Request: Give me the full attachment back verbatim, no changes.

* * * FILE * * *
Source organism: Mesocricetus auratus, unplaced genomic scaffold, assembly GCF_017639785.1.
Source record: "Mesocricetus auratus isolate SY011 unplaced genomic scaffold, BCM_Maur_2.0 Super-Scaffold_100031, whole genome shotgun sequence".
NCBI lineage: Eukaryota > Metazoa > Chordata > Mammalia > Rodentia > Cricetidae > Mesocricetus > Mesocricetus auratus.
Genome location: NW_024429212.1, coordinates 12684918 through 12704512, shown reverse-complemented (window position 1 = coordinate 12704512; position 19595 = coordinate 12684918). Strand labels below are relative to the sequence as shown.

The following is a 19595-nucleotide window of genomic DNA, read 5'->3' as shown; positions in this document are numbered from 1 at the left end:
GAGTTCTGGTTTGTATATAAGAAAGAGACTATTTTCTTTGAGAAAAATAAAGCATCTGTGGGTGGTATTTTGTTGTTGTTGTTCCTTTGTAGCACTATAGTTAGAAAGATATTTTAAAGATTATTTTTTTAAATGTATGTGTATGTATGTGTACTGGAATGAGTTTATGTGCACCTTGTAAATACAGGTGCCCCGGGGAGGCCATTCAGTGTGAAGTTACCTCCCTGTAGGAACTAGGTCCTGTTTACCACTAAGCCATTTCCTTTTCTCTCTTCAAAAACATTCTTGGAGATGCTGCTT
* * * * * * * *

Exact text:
Source organism: Mesocricetus auratus, unplaced genomic scaffold, assembly GCF_017639785.1.
Source record: "Mesocricetus auratus isolate SY011 unplaced genomic scaffold, BCM_Maur_2.0 Super-Scaffold_100031, whole genome shotgun sequence".
NCBI lineage: Eukaryota > Metazoa > Chordata > Mammalia > Rodentia > Cricetidae > Mesocricetus > Mesocricetus auratus.
Genome location: NW_024429212.1, coordinates 12684918 through 12704512, shown reverse-complemented (window position 1 = coordinate 12704512; position 19595 = coordinate 12684918). Strand labels below are relative to the sequence as shown.

The following is a 19595-nucleotide window of genomic DNA, read 5'->3' as shown; positions in this document are numbered from 1 at the left end:
GAGTTCTGGTTTGTATATAAGAAAGAGACTATTTTCTTTGAGAAAAATAAAGCATCTGTGGGTGGTATTTTGTTGTTGTTGTTCCTTTGTAGCACTATAGTTAGAAAGATATTTTAAAGATTATTTTTTTAAATGTATGTGTATGTATGTGTACTGGAATGAGTTTATGTGCACCTTGTAAATACAGGTGCCCCGGGGAGGCCATTCAGTGTGAAGTTACCTCCCTGTAGGAACTAGGTCCTGTTTACCACTAAGCCATTTCCTTTTCTCTCTTCAAAAACATTCTTGGAGATGCTGCTT